Overcoming Inaccessible Education

Trisston along with her mom, dad and sister, Debi
Trisston along with her mom, dad and sister, Debi

I recently received a copy of Ralph Braun’s autobiography Rise Above. What an interesting read! It’s great to read about someone who faces the challenges of living life with a disability with such a positive attitude and support of a wonderful family. Reading it reminded me a great deal of my own life…only with a little different twist!

In Rise Above, Ralph recounts his diagnosis of muscular dystrophy at the age of six. He tells how he and his parents faced barriers, both physical and attitudinal, as he entered high school. Ralph went to school in a two-story building with no elevator. He managed to complete all of the courses taught on the first floor and was then forced to take two years off. Eventually Ralph returned to earn his diploma, relying on friends to lift him and his chair up the stairs several times each day.

I can totally relate to Ralph’s struggle to receive a mainstreamed education. Shortly after my birth in 1975, I was diagnosed with a condition called Cerebral Palsy. As a result of complications during my birth and lack of oxygen, I sustained an injury to the part of my brain that controls fine-motor skills and balance. However, I have never allowed this to slow me down or serve as a barrier to enjoying life and living it to its fullest.

From the day I was born, the word “can’t” has never been in my vocabulary. My family has always encouraged me to do my very best and that’s exactly what I’ve tried to do! Throughout my childhood, I was extremely active. When other toddlers were learning to walk, I was learning to use a wheelchair for mobility. I attended kindergarten and participated in many school activities, clubs, hobbies, and enjoyed just being a kid. Unknown to me at the time, I was making history (so to speak). I was the first student with a disability at Autauga County School System to be mainstreamed grades 1-12, which meant I was placed in regular classrooms where I learned alongside my classmates who did not have disabilities.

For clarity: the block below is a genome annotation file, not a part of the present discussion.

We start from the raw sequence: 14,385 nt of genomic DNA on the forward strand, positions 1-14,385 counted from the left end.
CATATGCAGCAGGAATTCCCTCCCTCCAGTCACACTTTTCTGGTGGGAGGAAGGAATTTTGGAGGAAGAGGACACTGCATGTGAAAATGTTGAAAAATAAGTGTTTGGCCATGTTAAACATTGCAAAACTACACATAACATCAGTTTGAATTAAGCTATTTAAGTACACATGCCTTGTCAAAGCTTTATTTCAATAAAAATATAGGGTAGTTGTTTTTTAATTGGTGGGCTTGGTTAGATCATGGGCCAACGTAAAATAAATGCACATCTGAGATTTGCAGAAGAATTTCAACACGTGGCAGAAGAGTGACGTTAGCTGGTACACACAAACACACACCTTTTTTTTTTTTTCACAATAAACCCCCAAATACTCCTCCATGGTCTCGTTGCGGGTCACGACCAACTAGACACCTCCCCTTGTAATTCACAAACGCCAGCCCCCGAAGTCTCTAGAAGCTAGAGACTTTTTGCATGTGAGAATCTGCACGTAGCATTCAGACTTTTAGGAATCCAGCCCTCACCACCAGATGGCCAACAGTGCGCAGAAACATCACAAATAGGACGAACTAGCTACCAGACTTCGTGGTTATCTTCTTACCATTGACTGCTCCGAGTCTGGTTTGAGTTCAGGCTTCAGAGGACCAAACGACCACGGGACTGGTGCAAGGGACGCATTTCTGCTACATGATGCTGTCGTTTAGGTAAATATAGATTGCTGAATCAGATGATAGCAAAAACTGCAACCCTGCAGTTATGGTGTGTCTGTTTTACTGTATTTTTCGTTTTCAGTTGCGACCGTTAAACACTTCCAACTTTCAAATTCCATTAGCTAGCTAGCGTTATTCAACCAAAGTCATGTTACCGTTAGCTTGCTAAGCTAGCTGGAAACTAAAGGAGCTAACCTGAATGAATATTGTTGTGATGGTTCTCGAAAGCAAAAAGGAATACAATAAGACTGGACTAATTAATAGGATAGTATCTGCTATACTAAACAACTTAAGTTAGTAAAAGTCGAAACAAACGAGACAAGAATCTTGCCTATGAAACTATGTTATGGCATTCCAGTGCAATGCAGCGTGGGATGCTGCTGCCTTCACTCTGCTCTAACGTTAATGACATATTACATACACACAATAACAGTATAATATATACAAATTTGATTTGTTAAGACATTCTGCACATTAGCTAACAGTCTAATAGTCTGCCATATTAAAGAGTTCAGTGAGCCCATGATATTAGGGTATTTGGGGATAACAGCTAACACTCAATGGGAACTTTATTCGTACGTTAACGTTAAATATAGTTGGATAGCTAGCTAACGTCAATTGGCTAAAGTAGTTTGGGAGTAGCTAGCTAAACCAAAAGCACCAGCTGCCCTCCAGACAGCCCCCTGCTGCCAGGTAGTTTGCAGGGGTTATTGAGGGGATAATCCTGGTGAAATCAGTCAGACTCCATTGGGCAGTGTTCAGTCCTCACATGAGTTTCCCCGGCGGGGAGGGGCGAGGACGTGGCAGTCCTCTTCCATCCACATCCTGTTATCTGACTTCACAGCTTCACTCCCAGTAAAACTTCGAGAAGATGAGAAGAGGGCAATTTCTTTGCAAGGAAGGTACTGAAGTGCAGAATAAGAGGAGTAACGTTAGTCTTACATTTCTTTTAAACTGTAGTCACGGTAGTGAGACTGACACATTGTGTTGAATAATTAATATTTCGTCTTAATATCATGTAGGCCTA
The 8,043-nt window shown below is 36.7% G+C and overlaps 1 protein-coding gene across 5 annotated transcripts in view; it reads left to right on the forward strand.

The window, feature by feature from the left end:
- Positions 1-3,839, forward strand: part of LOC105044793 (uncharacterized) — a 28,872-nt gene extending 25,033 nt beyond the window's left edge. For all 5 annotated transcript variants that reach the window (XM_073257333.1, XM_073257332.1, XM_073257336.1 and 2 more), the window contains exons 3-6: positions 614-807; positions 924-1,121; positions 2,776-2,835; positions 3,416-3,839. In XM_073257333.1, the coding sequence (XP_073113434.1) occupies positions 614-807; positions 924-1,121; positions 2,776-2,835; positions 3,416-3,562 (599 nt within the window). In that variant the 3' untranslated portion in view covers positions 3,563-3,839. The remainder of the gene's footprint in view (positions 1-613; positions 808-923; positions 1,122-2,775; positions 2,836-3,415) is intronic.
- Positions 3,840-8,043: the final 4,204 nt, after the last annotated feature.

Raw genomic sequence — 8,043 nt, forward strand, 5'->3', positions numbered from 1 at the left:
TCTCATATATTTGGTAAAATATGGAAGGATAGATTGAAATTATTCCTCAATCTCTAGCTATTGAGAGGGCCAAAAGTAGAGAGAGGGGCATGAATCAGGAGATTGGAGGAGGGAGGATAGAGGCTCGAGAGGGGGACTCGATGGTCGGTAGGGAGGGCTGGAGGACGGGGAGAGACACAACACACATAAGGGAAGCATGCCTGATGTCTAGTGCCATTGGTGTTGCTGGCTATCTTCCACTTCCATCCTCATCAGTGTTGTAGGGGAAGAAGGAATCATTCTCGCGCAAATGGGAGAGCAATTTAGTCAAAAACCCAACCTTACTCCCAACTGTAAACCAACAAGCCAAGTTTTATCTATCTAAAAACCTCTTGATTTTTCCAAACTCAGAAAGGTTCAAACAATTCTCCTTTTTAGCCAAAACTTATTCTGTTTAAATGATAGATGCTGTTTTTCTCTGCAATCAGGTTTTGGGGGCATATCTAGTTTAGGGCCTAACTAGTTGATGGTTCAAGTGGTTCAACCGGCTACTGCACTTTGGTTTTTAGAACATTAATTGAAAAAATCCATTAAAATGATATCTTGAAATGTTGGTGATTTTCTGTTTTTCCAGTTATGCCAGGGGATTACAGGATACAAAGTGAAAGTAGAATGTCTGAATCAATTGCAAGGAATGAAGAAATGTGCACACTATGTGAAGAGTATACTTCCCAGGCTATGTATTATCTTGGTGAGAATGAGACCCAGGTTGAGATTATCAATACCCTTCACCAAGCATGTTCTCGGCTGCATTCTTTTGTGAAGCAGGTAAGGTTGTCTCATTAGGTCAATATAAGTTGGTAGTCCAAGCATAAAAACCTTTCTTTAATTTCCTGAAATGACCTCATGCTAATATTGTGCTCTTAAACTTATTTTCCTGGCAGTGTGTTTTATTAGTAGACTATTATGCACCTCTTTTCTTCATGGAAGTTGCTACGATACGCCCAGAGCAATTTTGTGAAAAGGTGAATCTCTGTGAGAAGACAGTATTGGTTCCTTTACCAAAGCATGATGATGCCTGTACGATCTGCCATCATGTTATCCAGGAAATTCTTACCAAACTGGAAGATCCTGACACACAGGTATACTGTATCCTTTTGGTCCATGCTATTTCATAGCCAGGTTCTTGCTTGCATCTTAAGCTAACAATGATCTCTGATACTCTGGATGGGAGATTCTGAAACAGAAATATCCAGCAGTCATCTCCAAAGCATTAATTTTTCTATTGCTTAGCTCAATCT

Being the first student in Autauga County, Alabama in this position posed many challenges for me and my family. For example, the school buildings were old and inaccessible. Ramps had to be built so I could get into the school, bathroom stalls had to be widened so I could get into them, and, perhaps most importantly, the school administration and teachers had to be educated on the rights and abilities of a person with disability.

…and, perhaps most importantly, the school administration and teachers had to be educated on the rights and abilities of a person with disability.

Thank goodness I have a family, just like Ralph’s, who fought for my rights. My mom and dad met with school officials on numerous occasions (which, I understand, got quite heated at times). Incidentally, my only sibling, Debi, was in college when I was born. As luck may have it (some might say), she received her undergraduate degree in Special Education. As a result, she was well aware of the education laws with regards to children with disabilities. This proved to be invaluable to my parents during their meetings with school officials.

I did very well in school and made good grades. In fact, in high school I was a member of the Prattville High School Marching Band and a member of many clubs. At the age of 17, I graduated with honors and an Advanced Alabama High School Diploma.

I am thankful to say there are hundreds of children with disabilities who live in my hometown of Prattville and receive the mainstream education they deserve. As a young girl, I had no idea that the actions of my parents and I would positively impact so many people. We’re following the same path as Ralph Braun and his parents…and I use my BraunAbility Entervan each day to take me there.